Mandatory Credit: Soobum Im-USA TODAY Sports
Mandatory Credit: Soobum Im-USA TODAY Sports /

Instead of turning to a second-year player in James Young, they gave 8.2 minutes per game in five of six postseason games to Hunter. Sure, R.J. Hunter didn’t light up the scoreboard or become Stephen Curry from three, but it shows who Brad Stevens had more trust in.

When the two finally had a chance to see significant minutes against lesser competition this summer, Hunter still out shined Young. He shot 47.2 percent from three, compared to Young shooting 43.4 percent, and his range was much more impressive. Hunter was able to step back a couple of feet behind the three-point line multiple times and hit shots with ease. It was Steph Curry range.

Arguably the biggest thing that Young has going for him, though, is his age. Both players are young, but James Young just turned 21-years-old in late August while R.J. Hunter will be 23 to start the season. To put in perspective how crazy young Young is, 2016 second round pick Demetrius Jackson just turned 22 on Wednesday, and he has yet to make his NBA debut.

Of course, Young coming out after his freshman season at Kentucky has caused this uncharacteristic youth in the NBA, but it still gives many hope that his game will mature with age. Although, at some point, you have to admit that James Young will never be the All-Star we hoped for, or even a rotational player on the Celtics.

He is a freak athlete, as he showed at Kentucky, but you can’t get by on pure athleticism. When it comes down to it, Young hasn’t shown the innate ability to score that he did at Kentucky, and he’s not a shut down defender like Jaylen Brown projects to be as a rookie. You could argue that Young needs a bigger role to fully establish himself as an NBA scorer, but that won’t happen on the Celtics.

Boston has one of the deepest back courts in the NBA, yet are still in search of a three-point specialist. Despite only shooting 34.9 percent from three in college, Young had potential to grow in that area. The Celtics drafted Young with the 17th overall pick in the 2014 NBA Draft based solely on potential, and it didn’t pan out with the Celtics.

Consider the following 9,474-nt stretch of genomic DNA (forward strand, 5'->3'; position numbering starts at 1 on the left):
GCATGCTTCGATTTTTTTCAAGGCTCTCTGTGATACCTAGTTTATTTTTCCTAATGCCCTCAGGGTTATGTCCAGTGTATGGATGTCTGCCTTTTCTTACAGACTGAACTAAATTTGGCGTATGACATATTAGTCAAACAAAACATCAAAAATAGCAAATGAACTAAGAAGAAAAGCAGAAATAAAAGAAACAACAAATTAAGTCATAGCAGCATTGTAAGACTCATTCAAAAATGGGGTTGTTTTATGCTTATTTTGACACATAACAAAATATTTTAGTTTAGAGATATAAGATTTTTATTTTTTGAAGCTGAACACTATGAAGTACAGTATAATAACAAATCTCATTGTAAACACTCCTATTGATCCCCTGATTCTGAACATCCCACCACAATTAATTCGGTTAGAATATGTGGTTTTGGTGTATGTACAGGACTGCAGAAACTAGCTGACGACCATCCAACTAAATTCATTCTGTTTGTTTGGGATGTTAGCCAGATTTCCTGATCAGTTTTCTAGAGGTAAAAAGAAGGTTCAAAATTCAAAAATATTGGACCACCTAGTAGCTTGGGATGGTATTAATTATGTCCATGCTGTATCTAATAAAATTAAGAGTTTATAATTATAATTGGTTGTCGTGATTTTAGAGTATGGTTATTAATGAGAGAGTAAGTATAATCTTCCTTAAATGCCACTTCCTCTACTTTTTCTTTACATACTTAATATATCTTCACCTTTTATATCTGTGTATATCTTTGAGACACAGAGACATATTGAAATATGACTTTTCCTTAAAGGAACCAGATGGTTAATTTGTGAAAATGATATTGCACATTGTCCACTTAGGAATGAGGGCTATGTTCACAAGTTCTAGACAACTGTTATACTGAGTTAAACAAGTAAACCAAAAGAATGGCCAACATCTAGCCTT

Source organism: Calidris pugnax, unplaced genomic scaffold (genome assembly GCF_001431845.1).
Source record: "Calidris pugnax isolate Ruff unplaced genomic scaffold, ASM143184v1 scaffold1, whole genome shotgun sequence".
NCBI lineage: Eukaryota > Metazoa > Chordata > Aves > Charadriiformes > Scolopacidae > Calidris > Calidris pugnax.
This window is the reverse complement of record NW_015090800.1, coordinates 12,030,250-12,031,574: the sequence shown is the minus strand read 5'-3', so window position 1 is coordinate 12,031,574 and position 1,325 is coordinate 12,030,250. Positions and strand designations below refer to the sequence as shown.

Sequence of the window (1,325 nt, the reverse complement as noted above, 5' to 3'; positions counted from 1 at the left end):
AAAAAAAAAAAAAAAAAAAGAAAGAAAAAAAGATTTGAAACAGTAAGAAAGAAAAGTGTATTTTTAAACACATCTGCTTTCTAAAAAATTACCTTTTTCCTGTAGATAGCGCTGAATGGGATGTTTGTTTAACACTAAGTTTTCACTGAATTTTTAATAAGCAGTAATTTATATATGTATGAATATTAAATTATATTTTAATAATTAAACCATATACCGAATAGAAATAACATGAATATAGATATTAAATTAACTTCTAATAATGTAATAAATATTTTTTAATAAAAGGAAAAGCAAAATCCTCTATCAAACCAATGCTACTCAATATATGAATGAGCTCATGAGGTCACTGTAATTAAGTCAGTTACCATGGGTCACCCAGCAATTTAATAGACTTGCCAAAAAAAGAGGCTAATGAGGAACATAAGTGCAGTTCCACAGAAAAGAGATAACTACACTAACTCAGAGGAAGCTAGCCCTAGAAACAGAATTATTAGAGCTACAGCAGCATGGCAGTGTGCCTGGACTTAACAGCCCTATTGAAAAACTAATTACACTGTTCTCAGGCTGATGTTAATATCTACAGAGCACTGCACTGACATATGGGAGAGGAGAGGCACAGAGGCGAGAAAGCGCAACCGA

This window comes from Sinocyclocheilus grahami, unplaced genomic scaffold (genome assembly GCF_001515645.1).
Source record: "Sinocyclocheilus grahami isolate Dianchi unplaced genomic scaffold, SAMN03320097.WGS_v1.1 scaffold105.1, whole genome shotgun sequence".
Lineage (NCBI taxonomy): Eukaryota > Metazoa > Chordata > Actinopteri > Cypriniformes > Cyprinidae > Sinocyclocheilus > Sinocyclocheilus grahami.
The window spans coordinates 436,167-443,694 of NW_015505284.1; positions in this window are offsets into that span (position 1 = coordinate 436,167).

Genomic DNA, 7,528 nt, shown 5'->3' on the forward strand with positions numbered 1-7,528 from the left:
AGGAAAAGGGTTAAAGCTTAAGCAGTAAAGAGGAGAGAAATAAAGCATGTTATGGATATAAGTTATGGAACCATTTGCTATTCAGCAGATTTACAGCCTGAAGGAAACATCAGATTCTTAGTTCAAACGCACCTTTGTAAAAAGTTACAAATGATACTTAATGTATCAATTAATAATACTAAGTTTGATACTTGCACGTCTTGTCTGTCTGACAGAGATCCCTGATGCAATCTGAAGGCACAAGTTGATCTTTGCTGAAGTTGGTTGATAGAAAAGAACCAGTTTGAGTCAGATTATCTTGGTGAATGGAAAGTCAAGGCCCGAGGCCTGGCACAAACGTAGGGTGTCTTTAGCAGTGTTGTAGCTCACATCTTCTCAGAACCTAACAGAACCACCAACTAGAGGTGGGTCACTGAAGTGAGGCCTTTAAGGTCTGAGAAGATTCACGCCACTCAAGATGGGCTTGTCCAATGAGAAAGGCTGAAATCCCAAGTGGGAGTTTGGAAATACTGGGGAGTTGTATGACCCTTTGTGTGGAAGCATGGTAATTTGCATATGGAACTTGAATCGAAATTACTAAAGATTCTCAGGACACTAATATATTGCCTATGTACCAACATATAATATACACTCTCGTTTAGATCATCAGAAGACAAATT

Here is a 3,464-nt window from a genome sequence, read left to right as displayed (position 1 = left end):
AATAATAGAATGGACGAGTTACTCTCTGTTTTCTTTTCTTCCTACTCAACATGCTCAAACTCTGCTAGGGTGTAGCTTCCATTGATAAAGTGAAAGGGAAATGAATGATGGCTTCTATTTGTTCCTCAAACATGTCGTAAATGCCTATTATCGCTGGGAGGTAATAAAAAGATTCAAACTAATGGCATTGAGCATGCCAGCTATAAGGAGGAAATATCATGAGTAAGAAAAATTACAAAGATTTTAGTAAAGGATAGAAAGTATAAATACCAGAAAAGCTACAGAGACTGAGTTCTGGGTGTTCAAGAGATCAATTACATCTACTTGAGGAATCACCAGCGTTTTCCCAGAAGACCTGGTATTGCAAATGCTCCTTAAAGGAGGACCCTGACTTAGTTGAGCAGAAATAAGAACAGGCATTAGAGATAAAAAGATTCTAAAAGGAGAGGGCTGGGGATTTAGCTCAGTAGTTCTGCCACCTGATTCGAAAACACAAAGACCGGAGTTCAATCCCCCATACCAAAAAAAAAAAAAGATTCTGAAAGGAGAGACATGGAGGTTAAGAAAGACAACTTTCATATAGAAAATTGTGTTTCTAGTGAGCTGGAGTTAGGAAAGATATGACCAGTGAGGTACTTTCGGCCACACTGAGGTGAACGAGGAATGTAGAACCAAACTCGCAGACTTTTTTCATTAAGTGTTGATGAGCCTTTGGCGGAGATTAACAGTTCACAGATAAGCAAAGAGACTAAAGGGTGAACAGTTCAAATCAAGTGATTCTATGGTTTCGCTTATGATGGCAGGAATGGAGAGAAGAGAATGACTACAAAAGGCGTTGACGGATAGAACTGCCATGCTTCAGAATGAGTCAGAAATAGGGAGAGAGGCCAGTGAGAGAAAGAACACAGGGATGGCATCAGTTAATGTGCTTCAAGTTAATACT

Either way, a change of scenery would probably be the best thing for James Young. There’s a lot of pressure and disappointing looks from the fans and franchise towards him as he’s already being labeled as a bust. Getting a fresh start is the best thing for players sometimes, and that could be the case for Young here.

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In the end, though, the Celtics need to look at who they think can come in this season and knock down threes if called upon. Brad Stevens didn’t shy away from the opportunity to give Hunter minutes early in the season or in the postseason last year, and after his summer league performance Stevens likely has even more confidence in the young shooter.

Just because Young is a year younger doesn’t take away from his poor NBA career and the fact he has scored more than 10 points just once in 60 career games. He hasn’t gotten the job done, or shown any improvement over his two seasons, therefore it’s hard to give up on last year’s first round pick for 2014’s.

Maybe on a different team in a bigger role, with less pressure, Young will be able to find his niche in the NBA. Plus, unless another team signs him, Young would stay in Maine where the Celtics could see if a full season in the D-League helped his development.

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Either way, age alone isn’t enough to keep players around. Hunter has only had one season to prove himself, compared to Young’s two, and it’s evident that there is more trust in him if the Celtics have to look at the end of the bench this season.